[This entry has been amended 5/30/2008]
A seeming contradiction has been nagging me these past several months. I like checklists detailing standard operating procedures. Follow them and you win. So many of you ignore me, just certain you’re the one exception to the rule. Well, maybe you are. Or maybe not. Sort this out for me please.
By way of my first example is a recent story called The case of Mistaken Lemonade. Scott Simon reflects on the story of Professor of Archeology Chris Ratte, who inadvertently bought his young son a bottle of alcoholic hard lemonade at a baseball game. Authorities took his kids away from him for a couple of weeks. Any errors of transcription are mine; emphasis is also mine.
The police hated to do it but they had to follow procedure, put him in a foster home, county bureaucrats said they hated to do it but they had to follow procedure. Three days later, a county judge said the boy could go home but the professor had to move into a hotel. He said he hated to do it but he had to follow procedure. Case has now been dismissed after two weeks of anxiety separation and humiliation.
At each step, informed and responsible officials, police officers, social workers and judges said, they hated to do what they did but had to obey procedures. Procedures are what people […] cite when they fear to take responsibility for an independent decision. Decisions can be criticized and second guessed. Procedures may be dumb but they spare you from thinking or being criticized from the consequences of your own judgment. And to be fair, procedures are often imposed because previous officials have been lax and let a child go back to an abusive household. A story like this doesn’t usually get much coverage on NPR where, we try to analyze policy implications but you might want to remember what happened to the Ratta family the next time a poll discloses that the American people distrust bureaucracies, public or private whether they run schools, airlines or health care systems. They abide by procedures not people. They take lemons and just make a mess.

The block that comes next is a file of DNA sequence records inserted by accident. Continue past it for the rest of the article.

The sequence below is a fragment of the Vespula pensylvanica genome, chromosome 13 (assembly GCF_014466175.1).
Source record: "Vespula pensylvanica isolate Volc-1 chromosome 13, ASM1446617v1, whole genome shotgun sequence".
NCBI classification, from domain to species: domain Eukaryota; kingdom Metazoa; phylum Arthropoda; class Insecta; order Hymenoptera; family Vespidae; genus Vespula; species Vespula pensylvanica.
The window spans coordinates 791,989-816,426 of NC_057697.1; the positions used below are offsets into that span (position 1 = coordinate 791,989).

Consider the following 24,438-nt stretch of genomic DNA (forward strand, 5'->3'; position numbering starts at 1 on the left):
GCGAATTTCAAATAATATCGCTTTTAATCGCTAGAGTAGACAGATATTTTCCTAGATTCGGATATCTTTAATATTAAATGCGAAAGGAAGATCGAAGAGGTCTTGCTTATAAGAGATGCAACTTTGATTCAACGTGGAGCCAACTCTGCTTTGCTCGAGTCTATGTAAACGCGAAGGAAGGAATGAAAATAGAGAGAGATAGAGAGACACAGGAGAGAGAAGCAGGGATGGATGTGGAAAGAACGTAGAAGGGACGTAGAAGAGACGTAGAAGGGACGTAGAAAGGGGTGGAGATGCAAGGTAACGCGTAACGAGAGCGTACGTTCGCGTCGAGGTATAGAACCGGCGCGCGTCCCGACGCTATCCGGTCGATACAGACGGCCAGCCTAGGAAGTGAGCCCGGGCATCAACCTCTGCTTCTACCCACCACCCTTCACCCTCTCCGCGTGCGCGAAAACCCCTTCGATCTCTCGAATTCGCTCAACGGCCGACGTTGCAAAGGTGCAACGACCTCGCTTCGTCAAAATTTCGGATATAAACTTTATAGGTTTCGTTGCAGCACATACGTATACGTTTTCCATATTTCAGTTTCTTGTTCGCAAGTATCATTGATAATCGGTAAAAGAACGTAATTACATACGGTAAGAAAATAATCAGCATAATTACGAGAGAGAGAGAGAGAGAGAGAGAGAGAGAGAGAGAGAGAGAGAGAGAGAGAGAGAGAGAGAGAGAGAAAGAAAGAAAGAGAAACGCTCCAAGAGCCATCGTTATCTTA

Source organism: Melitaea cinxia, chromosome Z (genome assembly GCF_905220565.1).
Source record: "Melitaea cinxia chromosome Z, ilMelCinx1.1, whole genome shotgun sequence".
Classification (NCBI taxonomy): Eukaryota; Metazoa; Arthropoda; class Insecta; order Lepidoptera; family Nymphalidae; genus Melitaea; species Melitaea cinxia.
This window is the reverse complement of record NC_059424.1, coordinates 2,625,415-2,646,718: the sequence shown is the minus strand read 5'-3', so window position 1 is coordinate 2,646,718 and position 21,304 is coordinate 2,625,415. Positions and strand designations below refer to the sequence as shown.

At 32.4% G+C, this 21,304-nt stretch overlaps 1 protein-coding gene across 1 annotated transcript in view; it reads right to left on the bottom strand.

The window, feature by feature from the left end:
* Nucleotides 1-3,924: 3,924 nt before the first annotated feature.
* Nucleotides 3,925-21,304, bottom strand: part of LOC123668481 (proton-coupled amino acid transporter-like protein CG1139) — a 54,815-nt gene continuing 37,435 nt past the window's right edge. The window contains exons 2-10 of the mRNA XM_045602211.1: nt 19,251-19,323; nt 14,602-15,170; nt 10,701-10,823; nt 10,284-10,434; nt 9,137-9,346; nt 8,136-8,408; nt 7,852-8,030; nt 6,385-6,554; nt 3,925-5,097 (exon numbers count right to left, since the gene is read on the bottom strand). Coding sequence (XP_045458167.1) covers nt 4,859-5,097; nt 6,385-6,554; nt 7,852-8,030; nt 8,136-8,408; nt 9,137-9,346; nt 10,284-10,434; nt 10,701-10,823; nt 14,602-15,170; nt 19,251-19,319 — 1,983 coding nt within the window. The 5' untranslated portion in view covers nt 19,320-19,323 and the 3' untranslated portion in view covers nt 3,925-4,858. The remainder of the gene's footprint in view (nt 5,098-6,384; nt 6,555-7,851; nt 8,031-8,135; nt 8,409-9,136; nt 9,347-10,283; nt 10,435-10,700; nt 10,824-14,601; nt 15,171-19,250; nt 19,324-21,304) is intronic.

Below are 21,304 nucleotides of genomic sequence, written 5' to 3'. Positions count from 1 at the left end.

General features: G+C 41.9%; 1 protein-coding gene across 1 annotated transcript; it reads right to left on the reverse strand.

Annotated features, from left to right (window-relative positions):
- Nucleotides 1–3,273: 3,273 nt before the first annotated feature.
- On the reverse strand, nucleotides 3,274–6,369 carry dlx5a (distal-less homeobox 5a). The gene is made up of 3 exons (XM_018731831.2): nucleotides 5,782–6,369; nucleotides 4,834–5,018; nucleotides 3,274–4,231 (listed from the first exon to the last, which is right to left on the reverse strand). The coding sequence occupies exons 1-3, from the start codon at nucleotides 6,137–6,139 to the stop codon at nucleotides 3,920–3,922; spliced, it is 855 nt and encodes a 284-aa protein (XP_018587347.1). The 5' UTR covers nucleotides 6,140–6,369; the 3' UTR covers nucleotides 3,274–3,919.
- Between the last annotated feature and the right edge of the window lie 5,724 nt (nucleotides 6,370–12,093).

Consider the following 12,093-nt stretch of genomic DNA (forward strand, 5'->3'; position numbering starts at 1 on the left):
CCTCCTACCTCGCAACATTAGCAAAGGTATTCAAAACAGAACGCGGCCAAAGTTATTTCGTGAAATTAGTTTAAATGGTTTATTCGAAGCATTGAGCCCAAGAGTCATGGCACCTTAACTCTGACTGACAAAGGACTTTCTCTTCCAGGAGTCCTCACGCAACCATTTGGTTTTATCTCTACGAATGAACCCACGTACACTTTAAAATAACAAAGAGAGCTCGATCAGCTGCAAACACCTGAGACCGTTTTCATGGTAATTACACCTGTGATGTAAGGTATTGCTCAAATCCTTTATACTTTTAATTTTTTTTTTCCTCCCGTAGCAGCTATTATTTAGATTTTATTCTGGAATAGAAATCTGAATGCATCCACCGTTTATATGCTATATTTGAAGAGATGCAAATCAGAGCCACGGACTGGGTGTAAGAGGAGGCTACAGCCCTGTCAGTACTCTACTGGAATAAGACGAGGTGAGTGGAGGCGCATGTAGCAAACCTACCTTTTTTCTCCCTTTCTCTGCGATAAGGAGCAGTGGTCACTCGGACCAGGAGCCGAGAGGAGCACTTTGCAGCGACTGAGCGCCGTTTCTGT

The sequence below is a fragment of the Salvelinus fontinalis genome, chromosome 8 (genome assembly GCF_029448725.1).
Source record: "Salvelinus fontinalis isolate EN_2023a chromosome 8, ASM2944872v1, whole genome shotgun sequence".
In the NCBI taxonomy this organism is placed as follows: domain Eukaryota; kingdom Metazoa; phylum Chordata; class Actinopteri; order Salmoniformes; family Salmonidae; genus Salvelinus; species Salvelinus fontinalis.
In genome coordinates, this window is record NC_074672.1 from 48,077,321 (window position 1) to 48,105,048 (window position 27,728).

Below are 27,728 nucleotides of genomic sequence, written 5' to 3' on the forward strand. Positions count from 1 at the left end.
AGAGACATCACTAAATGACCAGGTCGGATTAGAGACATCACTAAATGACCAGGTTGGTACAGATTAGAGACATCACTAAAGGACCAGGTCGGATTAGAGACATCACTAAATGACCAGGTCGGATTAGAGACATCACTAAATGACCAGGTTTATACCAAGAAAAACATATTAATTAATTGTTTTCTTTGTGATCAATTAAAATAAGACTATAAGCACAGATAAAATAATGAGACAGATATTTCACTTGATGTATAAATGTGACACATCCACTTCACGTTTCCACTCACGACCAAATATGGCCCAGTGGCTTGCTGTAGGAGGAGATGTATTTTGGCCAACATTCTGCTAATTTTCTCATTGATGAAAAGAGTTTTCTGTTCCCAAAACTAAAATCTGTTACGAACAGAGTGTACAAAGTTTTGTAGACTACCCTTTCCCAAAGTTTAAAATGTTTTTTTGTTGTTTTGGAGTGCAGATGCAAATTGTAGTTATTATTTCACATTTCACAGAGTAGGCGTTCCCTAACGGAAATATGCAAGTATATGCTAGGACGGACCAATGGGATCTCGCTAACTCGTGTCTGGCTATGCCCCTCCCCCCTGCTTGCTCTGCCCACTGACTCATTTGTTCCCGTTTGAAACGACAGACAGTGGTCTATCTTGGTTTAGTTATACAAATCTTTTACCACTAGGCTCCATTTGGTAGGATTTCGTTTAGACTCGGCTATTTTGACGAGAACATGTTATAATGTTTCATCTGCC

General reactions from all parties concerned say
Almost everyone Chris Ratte met the night they took Leo away conceded the state was probably overreacting.
The sympathetic cop who interviewed Ratte and his son at the hospital said she was convinced what happened had been an accident, but that her supervisor was insisting the matter be referred to Child Protective Services. And Ratte thought the two child protection workers who came to take Leo away seemed more annoyed with the police than with him. “This is so unnecessary,” one told Ratte before driving away with his son.
But there was really nothing any of them could do, they all said. They were just adhering to protocol, following orders. And so what had begun as an outing to the ballpark ended with Leo crying himself to sleep in front of a television inside the Child Protective Services building, and Ratte and his wife standing on the sidewalk outside, wondering when they’d see their little boy again.
It was still worse though.
But that doesn’t explain why CPS refused to release Leo to the custody of two aunts — one a social worker and licensed foster parent — who drove all night from New England to take custody of their nephew. Chris Ratte’s sisters, Catherine Miller and Felicity Ratte, left Massachusetts at 10:30 the night of the fateful lemonade purchase after the police officer who’d reluctantly requested a removal order told Ratte the state would likely jump at the chance to place Leo with responsible relatives. But when the two women arrived at the CPS office early Sunday, a caseworker explained they would not be allowed to see Leo until they had secured a hotel room. The sisters quickly complied. But by the time they returned to CPS around 10:30 a.m., their nephew had been taken to an undisclosed foster home, where he would remain until a preliminary court hearing the following afternoon.
I think you get the picture. As Scott Simon said, procedures can be used as ways to avoid taking “responsibility for an independent decision. Decisions can be criticized and second guessed. Procedures may be dumb but they spare you from thinking or being criticized from the consequences of your own judgment”.
But here’s the other side of procedures and checklists. In The Checklist (New Yorker magazine, so well written it was the singular impetus for my subscription), who can say whether the Allies would have won WW2 without them?
A small crowd of Army brass and manufacturing executives watched as the Model 299 test plane taxied onto the runway. It was sleek and impressive, with a hundred-and-three-foot wingspan and four engines jutting out from the wings, rather than the usual two. The plane roared down the tarmac, lifted off smoothly, and climbed sharply to three hundred feet. Then it stalled, turned on one wing, and crashed in a fiery explosion. Two of the five crew members died, including the pilot, Major Ployer P. Hill.